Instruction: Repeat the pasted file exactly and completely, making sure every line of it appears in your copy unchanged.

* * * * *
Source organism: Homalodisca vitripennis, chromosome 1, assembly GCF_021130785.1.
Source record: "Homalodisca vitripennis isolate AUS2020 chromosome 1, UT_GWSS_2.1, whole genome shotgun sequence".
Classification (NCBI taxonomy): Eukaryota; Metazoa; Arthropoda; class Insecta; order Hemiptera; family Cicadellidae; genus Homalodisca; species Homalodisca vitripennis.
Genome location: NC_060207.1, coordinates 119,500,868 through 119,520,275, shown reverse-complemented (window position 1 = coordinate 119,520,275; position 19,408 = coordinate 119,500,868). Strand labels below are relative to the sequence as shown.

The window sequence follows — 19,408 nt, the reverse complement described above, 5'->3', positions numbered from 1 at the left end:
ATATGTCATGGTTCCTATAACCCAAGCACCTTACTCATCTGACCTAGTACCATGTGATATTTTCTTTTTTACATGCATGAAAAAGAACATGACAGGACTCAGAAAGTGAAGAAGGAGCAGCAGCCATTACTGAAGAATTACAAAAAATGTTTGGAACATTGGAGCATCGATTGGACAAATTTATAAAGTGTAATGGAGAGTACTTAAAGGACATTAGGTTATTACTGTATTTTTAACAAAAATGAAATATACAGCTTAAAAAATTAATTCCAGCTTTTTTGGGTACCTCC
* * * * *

Source organism: Homalodisca vitripennis, chromosome 1, assembly GCF_021130785.1.
Source record: "Homalodisca vitripennis isolate AUS2020 chromosome 1, UT_GWSS_2.1, whole genome shotgun sequence".
Classification (NCBI taxonomy): Eukaryota; Metazoa; Arthropoda; class Insecta; order Hemiptera; family Cicadellidae; genus Homalodisca; species Homalodisca vitripennis.
Genome location: NC_060207.1, coordinates 119,500,868 through 119,520,275, shown reverse-complemented (window position 1 = coordinate 119,520,275; position 19,408 = coordinate 119,500,868). Strand labels below are relative to the sequence as shown.

The window sequence follows — 19,408 nt, the reverse complement described above, 5'->3', positions numbered from 1 at the left end:
ATATGTCATGGTTCCTATAACCCAAGCACCTTACTCATCTGACCTAGTACCATGTGATATTTTCTTTTTTACATGCATGAAAAAGAACATGACAGGACTCAGAAAGTGAAGAAGGAGCAGCAGCCATTACTGAAGAATTACAAAAAATGTTTGGAACATTGGAGCATCGATTGGACAAATTTATAAAGTGTAATGGAGAGTACTTAAAGGACATTAGGTTATTACTGTATTTTTAACAAAAATGAAATATACAGCTTAAAAAATTAATTCCAGCTTTTTTGGGTACCTCC